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This book was recommended to me from my Ecology teacher on Saturday. I bought it the same day because i really needed a decent read... i having been craving this all the time lately. I did not put it down until i was done with it two days later. The premise is a man talking to a gorilla... however simple and idiotic that may seem to you, this story reveals so eloquently what i have always believed to be the reasons for the way we live in modern society. It details the way in which our society has enslaved us and forced us to enact a story we have been told since the dawning of the agricultural revolution, one which we still are enacting today. Some things just don't sit right with a person, until they are fully spelled out, and then they REALLY don't sit right with you... I couldn't cry for this book, though i should have several times... I could only read on with a greater sense of "Holy shit! This is truth." then i have felt in a very long while. My life will never be the same because of Ishmael. Read it now, and yours won't either. (my goal is to get at least 20 people i know to read this book, you should be one of them)

A little story about Ishmael by Daniel Quinn:I first read this back in the fall of '99 for a college course. It was a time in my life where (for a variety of reasons, including a breakup of a long relationship) I was first began to think for myself, instead of think what others wanted me to think. This book completely wiped away the world view that my parents, friends, and teachers had put into my head for so many years, and then began the formation of my own view. Since then I have been a seeker.Synopsis:Alan Lomax responds to an ad in the paper that says "Teacher seeks pupil. Must have an earnest deisre to save the world. Apply in person." The ad turns out to have been placed by gorilla who then through telepathic conversation basically explains why things are the way they are in the world. I've found the simple message of this book to have a huge impact on my view of the environment and our human relation to it. Other things, such as the book "Collapse" by Jared Diamond, or Al Gore's movie "An Inconvenient Truth", have also had effect, but "Ishmael" has been the most life-changing in this respect. This book made me aware of the horrible over-consumption of resources of human beings in everyday life. The world will not be saved by programs such as recycling or forest protection programs, because people are countering these programs everyday in their daily activities. What is needed is a change of view of our place in the world, and that's what Ishmael gave me.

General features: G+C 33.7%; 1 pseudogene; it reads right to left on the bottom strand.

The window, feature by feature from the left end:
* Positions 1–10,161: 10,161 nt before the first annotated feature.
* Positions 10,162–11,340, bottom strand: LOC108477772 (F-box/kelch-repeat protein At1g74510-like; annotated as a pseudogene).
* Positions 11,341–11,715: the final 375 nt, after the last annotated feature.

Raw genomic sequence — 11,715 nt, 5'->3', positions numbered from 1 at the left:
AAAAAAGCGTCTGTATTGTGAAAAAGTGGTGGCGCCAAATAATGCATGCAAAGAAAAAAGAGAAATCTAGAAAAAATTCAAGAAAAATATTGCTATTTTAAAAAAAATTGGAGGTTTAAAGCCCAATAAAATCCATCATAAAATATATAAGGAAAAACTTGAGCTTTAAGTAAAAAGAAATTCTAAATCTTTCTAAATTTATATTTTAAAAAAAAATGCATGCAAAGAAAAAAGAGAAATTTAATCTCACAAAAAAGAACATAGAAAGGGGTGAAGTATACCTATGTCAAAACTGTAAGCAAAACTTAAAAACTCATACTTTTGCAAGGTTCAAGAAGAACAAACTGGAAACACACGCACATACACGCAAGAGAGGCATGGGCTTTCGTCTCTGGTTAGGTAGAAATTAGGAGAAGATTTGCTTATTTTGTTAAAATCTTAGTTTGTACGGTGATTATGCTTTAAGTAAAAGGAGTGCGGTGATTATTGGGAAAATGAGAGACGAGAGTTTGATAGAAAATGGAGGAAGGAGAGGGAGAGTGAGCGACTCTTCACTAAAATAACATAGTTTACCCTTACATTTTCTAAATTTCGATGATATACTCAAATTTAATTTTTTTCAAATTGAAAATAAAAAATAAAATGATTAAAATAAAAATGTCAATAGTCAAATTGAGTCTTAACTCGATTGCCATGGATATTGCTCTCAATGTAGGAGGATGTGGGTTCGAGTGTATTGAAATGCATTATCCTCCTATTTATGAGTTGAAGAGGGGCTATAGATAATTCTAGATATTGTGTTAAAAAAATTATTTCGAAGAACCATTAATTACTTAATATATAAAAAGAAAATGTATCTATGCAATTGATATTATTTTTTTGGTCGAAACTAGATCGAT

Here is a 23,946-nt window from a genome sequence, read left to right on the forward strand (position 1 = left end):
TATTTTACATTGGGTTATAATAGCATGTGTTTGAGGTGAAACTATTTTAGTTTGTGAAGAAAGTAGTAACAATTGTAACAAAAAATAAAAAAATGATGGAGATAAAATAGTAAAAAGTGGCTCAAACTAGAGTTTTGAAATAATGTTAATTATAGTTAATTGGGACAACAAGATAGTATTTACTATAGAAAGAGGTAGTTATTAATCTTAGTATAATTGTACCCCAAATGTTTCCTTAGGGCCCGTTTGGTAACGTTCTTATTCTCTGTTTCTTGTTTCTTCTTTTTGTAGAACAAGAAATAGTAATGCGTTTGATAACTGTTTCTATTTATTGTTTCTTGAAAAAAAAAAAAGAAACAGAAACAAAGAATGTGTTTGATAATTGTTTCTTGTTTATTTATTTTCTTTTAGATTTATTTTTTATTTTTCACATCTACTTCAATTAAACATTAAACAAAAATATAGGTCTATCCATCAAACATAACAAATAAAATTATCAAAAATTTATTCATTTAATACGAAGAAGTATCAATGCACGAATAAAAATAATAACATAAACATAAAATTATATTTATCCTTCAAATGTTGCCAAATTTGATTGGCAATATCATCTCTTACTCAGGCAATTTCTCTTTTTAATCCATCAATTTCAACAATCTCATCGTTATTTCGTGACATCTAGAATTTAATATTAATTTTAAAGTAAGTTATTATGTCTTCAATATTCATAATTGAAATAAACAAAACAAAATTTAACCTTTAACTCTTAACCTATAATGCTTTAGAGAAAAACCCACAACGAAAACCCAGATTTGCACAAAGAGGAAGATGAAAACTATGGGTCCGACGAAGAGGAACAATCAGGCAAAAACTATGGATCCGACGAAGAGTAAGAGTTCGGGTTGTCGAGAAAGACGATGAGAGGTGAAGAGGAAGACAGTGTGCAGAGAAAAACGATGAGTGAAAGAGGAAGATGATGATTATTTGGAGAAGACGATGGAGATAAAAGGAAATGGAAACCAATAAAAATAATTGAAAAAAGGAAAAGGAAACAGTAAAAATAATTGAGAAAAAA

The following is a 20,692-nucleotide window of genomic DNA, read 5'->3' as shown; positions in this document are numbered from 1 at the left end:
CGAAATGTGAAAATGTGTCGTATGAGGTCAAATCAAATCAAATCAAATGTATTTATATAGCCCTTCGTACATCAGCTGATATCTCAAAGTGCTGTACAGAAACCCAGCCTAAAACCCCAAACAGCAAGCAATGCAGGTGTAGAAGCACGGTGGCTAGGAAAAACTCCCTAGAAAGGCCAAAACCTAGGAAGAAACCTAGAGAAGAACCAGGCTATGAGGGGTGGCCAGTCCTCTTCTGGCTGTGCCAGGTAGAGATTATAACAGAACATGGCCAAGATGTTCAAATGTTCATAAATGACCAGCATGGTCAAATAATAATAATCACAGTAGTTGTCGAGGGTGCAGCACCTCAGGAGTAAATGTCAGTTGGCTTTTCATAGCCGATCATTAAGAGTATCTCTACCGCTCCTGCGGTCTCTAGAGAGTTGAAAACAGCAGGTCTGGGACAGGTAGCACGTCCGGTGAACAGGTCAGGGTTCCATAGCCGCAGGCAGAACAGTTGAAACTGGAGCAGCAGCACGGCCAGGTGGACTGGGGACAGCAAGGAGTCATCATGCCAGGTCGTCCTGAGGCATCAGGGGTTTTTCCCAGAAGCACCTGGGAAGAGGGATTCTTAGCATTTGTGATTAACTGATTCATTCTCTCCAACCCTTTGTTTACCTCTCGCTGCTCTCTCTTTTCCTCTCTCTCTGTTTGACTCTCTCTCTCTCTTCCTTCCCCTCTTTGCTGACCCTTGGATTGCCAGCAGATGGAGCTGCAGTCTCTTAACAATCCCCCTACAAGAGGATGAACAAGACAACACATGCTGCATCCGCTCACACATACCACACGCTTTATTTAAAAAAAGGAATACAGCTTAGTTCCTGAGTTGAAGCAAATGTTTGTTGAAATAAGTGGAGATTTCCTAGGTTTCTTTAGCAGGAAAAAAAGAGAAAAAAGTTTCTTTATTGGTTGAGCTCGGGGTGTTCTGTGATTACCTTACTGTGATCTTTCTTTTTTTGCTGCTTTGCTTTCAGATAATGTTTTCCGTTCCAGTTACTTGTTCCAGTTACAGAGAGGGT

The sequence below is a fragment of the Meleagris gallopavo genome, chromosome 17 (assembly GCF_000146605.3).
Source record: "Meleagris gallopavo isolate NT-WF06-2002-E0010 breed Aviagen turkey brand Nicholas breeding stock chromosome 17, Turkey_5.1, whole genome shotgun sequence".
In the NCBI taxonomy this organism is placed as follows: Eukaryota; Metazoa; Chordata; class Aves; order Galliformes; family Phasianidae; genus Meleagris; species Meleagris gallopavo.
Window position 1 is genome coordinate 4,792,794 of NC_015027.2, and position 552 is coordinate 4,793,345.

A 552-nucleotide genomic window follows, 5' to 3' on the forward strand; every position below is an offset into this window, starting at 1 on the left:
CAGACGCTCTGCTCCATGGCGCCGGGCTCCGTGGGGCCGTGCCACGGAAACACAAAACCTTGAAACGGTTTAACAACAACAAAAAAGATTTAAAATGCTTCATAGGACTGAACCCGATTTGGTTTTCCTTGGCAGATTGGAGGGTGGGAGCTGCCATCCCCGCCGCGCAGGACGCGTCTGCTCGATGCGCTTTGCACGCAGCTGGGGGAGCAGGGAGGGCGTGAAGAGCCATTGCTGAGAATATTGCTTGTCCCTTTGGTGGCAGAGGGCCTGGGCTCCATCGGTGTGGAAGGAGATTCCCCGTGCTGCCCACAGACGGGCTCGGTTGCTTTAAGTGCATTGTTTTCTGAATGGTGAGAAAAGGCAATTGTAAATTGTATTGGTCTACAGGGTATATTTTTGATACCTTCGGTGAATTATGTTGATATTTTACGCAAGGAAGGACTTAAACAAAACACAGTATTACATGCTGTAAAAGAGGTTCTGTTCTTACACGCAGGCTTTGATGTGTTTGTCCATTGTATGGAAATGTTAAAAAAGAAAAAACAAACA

My cousin introduced me to Daniel Quinn while I was visiting her in September, and though I was only getting summaries via print-outs of his various lectures, I fell in love with his ideas. The narrative tale of Ishmael - a telepathic teacher/student relationship between a gorilla and disillusioned youth, respectively - is a thinly veiled attempt on Quinn's part to present his anthropological arguments in a more entertaining way. The weakness in the narrative is almost always negated by Quinn's theory, which makes the book oddly difficult to put down. Quinn takes a very Nietzschian approach to his analysis of human history, refusing to give way to the temptation to analyze human history - pre and post agricultural revolution - through the principals of divinity. He instead crafts the most convincing and urgent argument I have ever been exposed to against that very urge. Upon carefully reading the text, one will find that this is all Quinn does attack - the belief in the right to decide what, en masse, may live and die, and the belief to ownership over the earth. He does not promote the immediate cessation of agriculture, making the point that agriculture existed before the agricultural revolution, but was not spread and forced upon other tribes until that point. His points regarding humanitarian aid to famine-ravaged areas are also difficult to stomach, but they are also valid. It is important to note that most countries in need of such aid are only in such a position because of imperialist conquests for their land and resources, and that the idea of saving everyone goes as much against sacrificing the 'one right way' mentality as the idea of killing them does. Because many, if not all, of the huge problems we as a global society grapple with are cause by the idea of entitlement and divine ownership, and because society shows no signs of reverting back to its old tribal self, one must question the appropriate course of action to take regarding them. Ishmael also left me wondering why, after hundreds of thousands of years, the mentality Quinn attacks just happened to develope. Though Ishmael ultimately asks a few more questions than it answers, it is an eye opening book and reshaped my views on human history, cultural identity, and the condition of modern day society.